Marvel Studios is known for its secrecy — both among fans, and the stars of the movies themselves.
Take Sebastian Stan, for instance. He landed the crucial role of Bucky Barnes, the best friend of Steve Rogers, in 2011’s first “Captain America” film.
The movie ended with Bucky presumed dead, but with the actor signed to a nine-picture deal and the comics providing plenty of roadmaps for the character’s future, it was pretty obvious to everyone that his fall in “The First Avenger” would not be the last we heard from Stan or his character.
Common wisdom aside, however, no one knew exactly how Barnes would return — include Stan himself.
“I knew about the storyline of the character, and kind of what happens in the comic books … but everything was sort of ‘Knock on wood, if things go well, we’ll see how it goes,'” Stan told TheWrap, referring to the uncertainty surrounding the future of his big screen alter-ego.
As it turns out, the actor found out that Barnes would come back as the villainous Winter Soldier — an amnesiac Soviet assassin — “about two years after we shot the first film,” he said.
So Stan did some recon work himself, working off clues he found both in the comics and in the initial script for the first film. He also did his best not to worry about how the other Marvel films would or could impact his own — even if it boasted crossover stars like Scarlett Johansson (Black Widow), Samuel L. Jackson (Nick Fury) and Cobie Smulders (Maria Hill).
He was just excited to be working with them, he said, and got himself ready to go when the call came.
“When you have a lineage of books to turn to, you can kind of find cool character stuff that you hope to kind of bring into the movie if there’s an opportunity,” Stan said.
“Some things just don’t translate very well from the page to the screen,” Stan continued. “And sometimes they need to be kind of revised a little bit, just to make more sense, so that’s why, at least in this case, Bucky Barnes from the beginning of the movies was never that teenage sidekick that you saw in the comic books … They really wanted it to have a different dynamic and friendship.”
Also helpful: Talking with the person that created the character of The Winter Soldier in the first place.
“I had spent some time talking to [“Captain America” comics writer] Ed Brubaker and kind of getting some ideas as to where he got some of his inspiration for reviving Bucky,” Stan explained. “He talked a lot about the Cold War and the KGB and all the spy movies that he really enjoyed in the 60s and 70s. And that led me to go to sort of watch those movies and doing research on that stuff and fall in love with that idea a little bit.”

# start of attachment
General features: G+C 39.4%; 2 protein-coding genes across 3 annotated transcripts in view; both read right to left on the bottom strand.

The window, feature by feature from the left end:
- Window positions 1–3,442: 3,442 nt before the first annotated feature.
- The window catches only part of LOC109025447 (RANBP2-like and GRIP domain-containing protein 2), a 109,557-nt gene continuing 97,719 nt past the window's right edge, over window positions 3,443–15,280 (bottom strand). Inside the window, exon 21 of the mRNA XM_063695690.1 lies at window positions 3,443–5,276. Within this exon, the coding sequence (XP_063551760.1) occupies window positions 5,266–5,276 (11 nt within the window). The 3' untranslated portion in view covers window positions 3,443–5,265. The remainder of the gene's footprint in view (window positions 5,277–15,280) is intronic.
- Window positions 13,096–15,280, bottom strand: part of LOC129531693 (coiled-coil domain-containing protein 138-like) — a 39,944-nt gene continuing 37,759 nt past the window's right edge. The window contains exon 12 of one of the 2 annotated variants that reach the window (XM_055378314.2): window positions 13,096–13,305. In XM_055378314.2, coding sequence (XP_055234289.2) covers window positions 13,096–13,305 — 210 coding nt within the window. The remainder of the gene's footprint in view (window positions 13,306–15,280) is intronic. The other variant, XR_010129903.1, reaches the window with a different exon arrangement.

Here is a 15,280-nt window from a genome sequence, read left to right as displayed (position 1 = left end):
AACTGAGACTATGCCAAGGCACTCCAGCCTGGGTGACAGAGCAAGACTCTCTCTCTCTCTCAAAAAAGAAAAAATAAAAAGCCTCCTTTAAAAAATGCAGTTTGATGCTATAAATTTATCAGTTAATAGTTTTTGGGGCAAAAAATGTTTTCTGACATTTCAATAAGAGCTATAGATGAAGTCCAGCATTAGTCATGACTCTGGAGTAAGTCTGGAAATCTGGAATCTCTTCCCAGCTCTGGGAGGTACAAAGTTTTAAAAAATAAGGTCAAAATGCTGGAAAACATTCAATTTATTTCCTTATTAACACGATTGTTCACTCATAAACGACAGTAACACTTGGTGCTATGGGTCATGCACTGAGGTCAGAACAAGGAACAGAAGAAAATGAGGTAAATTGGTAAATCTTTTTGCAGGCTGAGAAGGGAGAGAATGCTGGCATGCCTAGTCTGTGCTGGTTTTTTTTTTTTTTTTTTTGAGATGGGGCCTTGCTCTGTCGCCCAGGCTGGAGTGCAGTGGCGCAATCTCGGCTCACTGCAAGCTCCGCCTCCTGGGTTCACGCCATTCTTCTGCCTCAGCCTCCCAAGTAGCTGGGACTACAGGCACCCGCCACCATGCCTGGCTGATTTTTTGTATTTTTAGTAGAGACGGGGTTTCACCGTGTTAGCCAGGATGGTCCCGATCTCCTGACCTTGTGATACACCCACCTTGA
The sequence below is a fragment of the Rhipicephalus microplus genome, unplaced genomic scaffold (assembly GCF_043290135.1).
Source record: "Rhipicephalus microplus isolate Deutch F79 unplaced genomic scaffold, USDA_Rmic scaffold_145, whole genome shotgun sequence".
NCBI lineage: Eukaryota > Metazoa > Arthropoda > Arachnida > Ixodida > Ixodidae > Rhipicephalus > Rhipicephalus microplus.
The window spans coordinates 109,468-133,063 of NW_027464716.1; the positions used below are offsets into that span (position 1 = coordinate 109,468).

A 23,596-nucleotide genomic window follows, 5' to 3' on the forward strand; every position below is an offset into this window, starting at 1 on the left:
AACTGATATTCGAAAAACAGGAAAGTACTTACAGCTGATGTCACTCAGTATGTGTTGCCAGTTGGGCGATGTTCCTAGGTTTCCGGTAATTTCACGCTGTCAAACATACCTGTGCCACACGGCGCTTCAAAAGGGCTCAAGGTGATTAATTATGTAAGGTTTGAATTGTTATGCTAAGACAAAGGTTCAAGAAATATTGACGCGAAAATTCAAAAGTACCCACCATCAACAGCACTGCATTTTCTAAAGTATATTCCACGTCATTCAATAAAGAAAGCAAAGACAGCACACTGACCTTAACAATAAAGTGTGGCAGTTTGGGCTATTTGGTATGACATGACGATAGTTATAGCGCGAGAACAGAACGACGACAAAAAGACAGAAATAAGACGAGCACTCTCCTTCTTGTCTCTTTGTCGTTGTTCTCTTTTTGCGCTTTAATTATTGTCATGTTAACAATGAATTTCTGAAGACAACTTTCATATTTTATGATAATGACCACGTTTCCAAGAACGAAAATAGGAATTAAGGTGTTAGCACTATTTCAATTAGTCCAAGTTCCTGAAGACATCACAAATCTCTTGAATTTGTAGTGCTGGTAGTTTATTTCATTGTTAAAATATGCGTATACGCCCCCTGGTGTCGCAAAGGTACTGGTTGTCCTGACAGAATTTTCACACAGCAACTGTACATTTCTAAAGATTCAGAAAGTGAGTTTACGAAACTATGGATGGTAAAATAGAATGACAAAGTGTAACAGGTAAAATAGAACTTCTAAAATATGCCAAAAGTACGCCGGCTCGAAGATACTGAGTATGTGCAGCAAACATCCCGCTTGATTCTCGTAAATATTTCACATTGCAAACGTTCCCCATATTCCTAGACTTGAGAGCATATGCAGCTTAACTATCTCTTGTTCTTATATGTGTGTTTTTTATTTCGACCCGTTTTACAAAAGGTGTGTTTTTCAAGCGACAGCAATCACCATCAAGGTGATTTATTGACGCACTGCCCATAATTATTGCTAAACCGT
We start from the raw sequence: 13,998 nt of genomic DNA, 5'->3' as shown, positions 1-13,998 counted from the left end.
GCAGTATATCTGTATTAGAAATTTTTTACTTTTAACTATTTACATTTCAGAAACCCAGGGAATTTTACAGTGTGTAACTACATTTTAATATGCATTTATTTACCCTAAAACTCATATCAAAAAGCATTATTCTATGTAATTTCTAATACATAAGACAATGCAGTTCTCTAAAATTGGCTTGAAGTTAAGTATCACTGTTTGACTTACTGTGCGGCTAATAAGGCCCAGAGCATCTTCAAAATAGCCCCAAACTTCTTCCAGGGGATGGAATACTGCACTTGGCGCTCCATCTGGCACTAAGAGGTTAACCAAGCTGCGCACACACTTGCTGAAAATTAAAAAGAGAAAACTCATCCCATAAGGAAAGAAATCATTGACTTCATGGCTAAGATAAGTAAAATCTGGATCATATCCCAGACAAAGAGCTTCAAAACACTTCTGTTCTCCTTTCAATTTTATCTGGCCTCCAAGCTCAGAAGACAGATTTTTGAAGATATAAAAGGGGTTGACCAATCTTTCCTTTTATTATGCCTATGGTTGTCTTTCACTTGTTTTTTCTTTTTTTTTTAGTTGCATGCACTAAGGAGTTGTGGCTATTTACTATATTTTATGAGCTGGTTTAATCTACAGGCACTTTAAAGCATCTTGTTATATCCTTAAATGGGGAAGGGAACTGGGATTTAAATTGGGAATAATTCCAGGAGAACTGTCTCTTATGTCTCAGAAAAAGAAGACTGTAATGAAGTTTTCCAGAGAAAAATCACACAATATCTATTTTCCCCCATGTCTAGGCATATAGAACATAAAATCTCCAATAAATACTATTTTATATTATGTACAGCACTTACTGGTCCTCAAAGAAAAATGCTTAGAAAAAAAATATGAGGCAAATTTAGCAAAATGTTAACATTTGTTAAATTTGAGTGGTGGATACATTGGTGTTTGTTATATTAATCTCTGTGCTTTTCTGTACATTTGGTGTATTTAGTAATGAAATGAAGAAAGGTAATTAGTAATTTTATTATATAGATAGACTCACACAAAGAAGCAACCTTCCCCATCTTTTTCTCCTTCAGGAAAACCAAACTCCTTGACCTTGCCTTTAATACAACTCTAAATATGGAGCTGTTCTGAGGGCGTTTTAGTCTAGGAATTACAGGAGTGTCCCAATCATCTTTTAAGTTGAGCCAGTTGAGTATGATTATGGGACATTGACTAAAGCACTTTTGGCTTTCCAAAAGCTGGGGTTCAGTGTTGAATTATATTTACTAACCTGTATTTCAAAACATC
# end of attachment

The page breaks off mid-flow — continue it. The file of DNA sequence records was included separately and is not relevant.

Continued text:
He added: “You never know if one day they decide to do it a certain way and take the story a certain way or not, so if they do, you want to cover yourself.”
Of course, Marvel films are far more than character studies (or, in this case, political thrillers). They’re also filled with action, and Stan’s Winter Soldier in particular is a sort of human weapon.
Chris Evans‘ jacked physique has long been the subject of conversation around the “Captain America” movies — his costume does little to discourage that. But Stan also had to put in months of training, on top of working around CG and with the complicated mechanics of technical effects — “Cap 2” has more on-set practical effects than any other Marvel film.
“There’s a whole thing about it where you’re like, a little kid, because you actually just have to remember that Cowboys vs. Indians game you played when you were little, and there was something about just being imaginative to go there and allow yourself to go there,” Stan explained, regarding working with green screen and getting into a fighting mindset.
He went on to say: “I gained a new appreciation for a lot of these actors who do a lot of action movies. There’s a reason why Tom Cruise is good at what he does in every movie and why he does his own stunts… It’s not the easiest thing, to kind of pick up a gun and shoot and look cool and not blink because you’re firing these loud noises, it’s a whole art in itself.”
Now that the film — which is tracking for a $90 million debut at the US box office — is complete, Stan is finishing up his promotional duties (which included ringing the bell to open the New York Stock Exchange and entering a London premiere to people chanting “Winter! Winter!”). As a result of the promo tour winding down, Stan is sort of in a holding pattern to see where his character will end up next.
One thing he knows for sure: He’s not in the next film, “Avengers: Age of Ultron,” which is just beginning production.
“I’m not involved in that; I think that they’ve got their hands full over there,” Stan said, laughing. “They’ve got quite a number of characters already. It’s one of those things where it’s nice to know that the opportunity’s out there on the table to work with these guys in the future. That in itself is very gratifying, and after that, I don’t know. I don’t really ask questions, I just, like I said, when they decide they want to use me, they know they can, and I’ll be there… I can continue to kind of go on with life, and then when a nice phone call comes in about going to work again, then it’s a great surprise and a good feeling.”
“Captain America: The Winter Soldier” hits theaters April 4.